This blog is about my birding exploits, which mainly take place in the Weymouth/Portland area, in Dorset. Will also include stuff from elsewhere, plus some other critters too. Hope you enjoy. All photographs are © Brett Spencer, unless indicated otherwise. The above image is of a Siberian Rubythroat, taken in Holland in 2016.

Saturday, 31 March 2012

Something Fishy Going On Here

Two visits to Littlesea, The Fleet today produced flyover Little Ringed Plover and Osprey, plus my first Willow Warblers of the year, with over 20 present. Also, singles of Redstart and Swallow, plus The Hume's Warbler and Richard's Pipit were still present.

The Osprey carrying a very large fish. The bird was always very distant, hence the crap photo.

Another crap photo. This is the Little Ringed Plover.

A gorgeous male Redstart. My favourite summer migrant.

Willow Warbler. The flavour of migration time is seeing birds in unfamiliar surroundings.

Willow Warbler again.

You could almost imagine yourself on some remote treeless island with this Chiffchaff I reckon.

Yesterday evening at Littlesea also produced....

This single Whimbrel. here with it's much larger cousin, the Curlew.

And 2 Black-tailed Godwits.

A visit to Littlesea Thursday evening got me my...

First Redstart of the year.

And this partial albino male Blackbird.

And this is what he looked like from the other side.

Just one more photo to finish off, because I like it.

A 1st-summer Pied Wagtail. Note the contrast in the greater coverts, with the outermost ones being retained juvenile feathers.

Tuesday, 27 March 2012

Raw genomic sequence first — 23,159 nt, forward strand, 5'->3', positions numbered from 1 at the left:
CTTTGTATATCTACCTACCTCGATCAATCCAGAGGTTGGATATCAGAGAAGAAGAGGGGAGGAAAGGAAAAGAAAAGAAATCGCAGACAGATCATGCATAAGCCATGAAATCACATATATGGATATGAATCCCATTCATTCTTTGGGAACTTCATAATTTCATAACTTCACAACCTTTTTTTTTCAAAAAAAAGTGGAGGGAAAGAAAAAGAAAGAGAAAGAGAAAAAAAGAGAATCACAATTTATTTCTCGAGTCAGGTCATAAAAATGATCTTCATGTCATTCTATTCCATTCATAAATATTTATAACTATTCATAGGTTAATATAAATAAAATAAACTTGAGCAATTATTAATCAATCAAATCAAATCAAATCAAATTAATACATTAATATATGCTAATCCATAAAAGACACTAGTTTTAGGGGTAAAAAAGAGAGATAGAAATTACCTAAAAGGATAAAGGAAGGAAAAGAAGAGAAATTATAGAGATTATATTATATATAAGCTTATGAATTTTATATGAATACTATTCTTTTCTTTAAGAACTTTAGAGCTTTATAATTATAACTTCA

Red Kite From Me Garden

The good thing about having lots of gulls around your house, is the fact that they often get you onto interesting raptors going over your house. This Red Kite appeared whilst I was out in the garden having a cup of coffee and some toast.

Plus this peek-a-boo Chiffchaff in the garden.

On The Fleet at Littlesea today, the Hume's Warbler, Richard's Pipit and Ring Ouzel were still in residence, plus 20 Sandwich Terns, about a dozen each of Chiffchaffs and Wheatears, several Blackcaps and singles of Sand Martin and Swallow.

On this slightly better pic of the Richard's Pipit of late, you can see  that it is in moult. Note the new adult tertial and inner greater covert. Pic taken in rather poor light this morning.

The Ring Ouzel, now present for it's third day.

Hopefully, the Ring Ouzel won't become Sparrowhawk food.

Monday, 26 March 2012

March Isn't So Bad

An evening walk around Littlesea, on The Fleet, came up trumps with a stonking male Ring Ouzel.  It later transpired that the bird was first found yesterday. Of course, I didn't go there yesterday, bloody typical. Still, at least I saw it.

What a beauty!

Mind that razor wire buddy.

Had the misfortune to meet a completely ignorant twit looking for the Richard's Pipit, who, no matter what I said, didn't care about flushing the Ring Ouzel. After we had exchanged verbal abuse, he went on his way. Mark gave me a good description of him, he called him a Twatcher. Thankfully, there were others who DID appreciate this bird.